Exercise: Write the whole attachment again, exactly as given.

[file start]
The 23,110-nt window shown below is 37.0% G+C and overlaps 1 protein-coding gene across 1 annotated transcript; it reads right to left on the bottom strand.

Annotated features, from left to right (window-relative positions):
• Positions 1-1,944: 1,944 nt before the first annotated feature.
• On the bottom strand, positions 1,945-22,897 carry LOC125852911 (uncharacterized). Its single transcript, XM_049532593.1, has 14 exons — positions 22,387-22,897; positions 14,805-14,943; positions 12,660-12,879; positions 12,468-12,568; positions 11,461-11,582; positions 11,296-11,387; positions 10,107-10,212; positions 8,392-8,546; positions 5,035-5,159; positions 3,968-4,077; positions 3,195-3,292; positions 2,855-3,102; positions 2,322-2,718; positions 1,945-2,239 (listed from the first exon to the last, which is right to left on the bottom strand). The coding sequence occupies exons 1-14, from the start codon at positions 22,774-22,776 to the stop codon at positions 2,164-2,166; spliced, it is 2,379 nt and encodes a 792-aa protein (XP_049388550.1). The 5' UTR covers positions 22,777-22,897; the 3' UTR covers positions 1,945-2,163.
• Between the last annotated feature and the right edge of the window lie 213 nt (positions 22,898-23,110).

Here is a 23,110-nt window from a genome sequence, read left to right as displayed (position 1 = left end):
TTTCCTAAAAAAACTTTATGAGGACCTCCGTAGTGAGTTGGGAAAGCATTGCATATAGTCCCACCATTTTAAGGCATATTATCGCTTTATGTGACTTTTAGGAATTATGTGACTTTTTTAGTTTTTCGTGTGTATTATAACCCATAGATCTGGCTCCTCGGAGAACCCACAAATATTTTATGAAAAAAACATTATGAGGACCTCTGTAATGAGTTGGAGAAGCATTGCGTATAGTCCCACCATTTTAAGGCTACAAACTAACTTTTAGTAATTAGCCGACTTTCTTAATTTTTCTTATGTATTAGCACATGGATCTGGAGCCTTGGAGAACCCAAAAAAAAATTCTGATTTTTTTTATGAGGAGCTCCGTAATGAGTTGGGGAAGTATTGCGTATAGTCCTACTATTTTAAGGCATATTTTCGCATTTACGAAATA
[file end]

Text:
The 23,110-nt window shown below is 37.0% G+C and overlaps 1 protein-coding gene across 1 annotated transcript; it reads right to left on the bottom strand.

Annotated features, from left to right (window-relative positions):
• Positions 1-1,944: 1,944 nt before the first annotated feature.
• On the bottom strand, positions 1,945-22,897 carry LOC125852911 (uncharacterized). Its single transcript, XM_049532593.1, has 14 exons — positions 22,387-22,897; positions 14,805-14,943; positions 12,660-12,879; positions 12,468-12,568; positions 11,461-11,582; positions 11,296-11,387; positions 10,107-10,212; positions 8,392-8,546; positions 5,035-5,159; positions 3,968-4,077; positions 3,195-3,292; positions 2,855-3,102; positions 2,322-2,718; positions 1,945-2,239 (listed from the first exon to the last, which is right to left on the bottom strand). The coding sequence occupies exons 1-14, from the start codon at positions 22,774-22,776 to the stop codon at positions 2,164-2,166; spliced, it is 2,379 nt and encodes a 792-aa protein (XP_049388550.1). The 5' UTR covers positions 22,777-22,897; the 3' UTR covers positions 1,945-2,163.
• Between the last annotated feature and the right edge of the window lie 213 nt (positions 22,898-23,110).

Here is a 23,110-nt window from a genome sequence, read left to right as displayed (position 1 = left end):
TTTCCTAAAAAAACTTTATGAGGACCTCCGTAGTGAGTTGGGAAAGCATTGCATATAGTCCCACCATTTTAAGGCATATTATCGCTTTATGTGACTTTTAGGAATTATGTGACTTTTTTAGTTTTTCGTGTGTATTATAACCCATAGATCTGGCTCCTCGGAGAACCCACAAATATTTTATGAAAAAAACATTATGAGGACCTCTGTAATGAGTTGGAGAAGCATTGCGTATAGTCCCACCATTTTAAGGCTACAAACTAACTTTTAGTAATTAGCCGACTTTCTTAATTTTTCTTATGTATTAGCACATGGATCTGGAGCCTTGGAGAACCCAAAAAAAAATTCTGATTTTTTTTATGAGGAGCTCCGTAATGAGTTGGGGAAGTATTGCGTATAGTCCTACTATTTTAAGGCATATTTTCGCATTTACGAAATA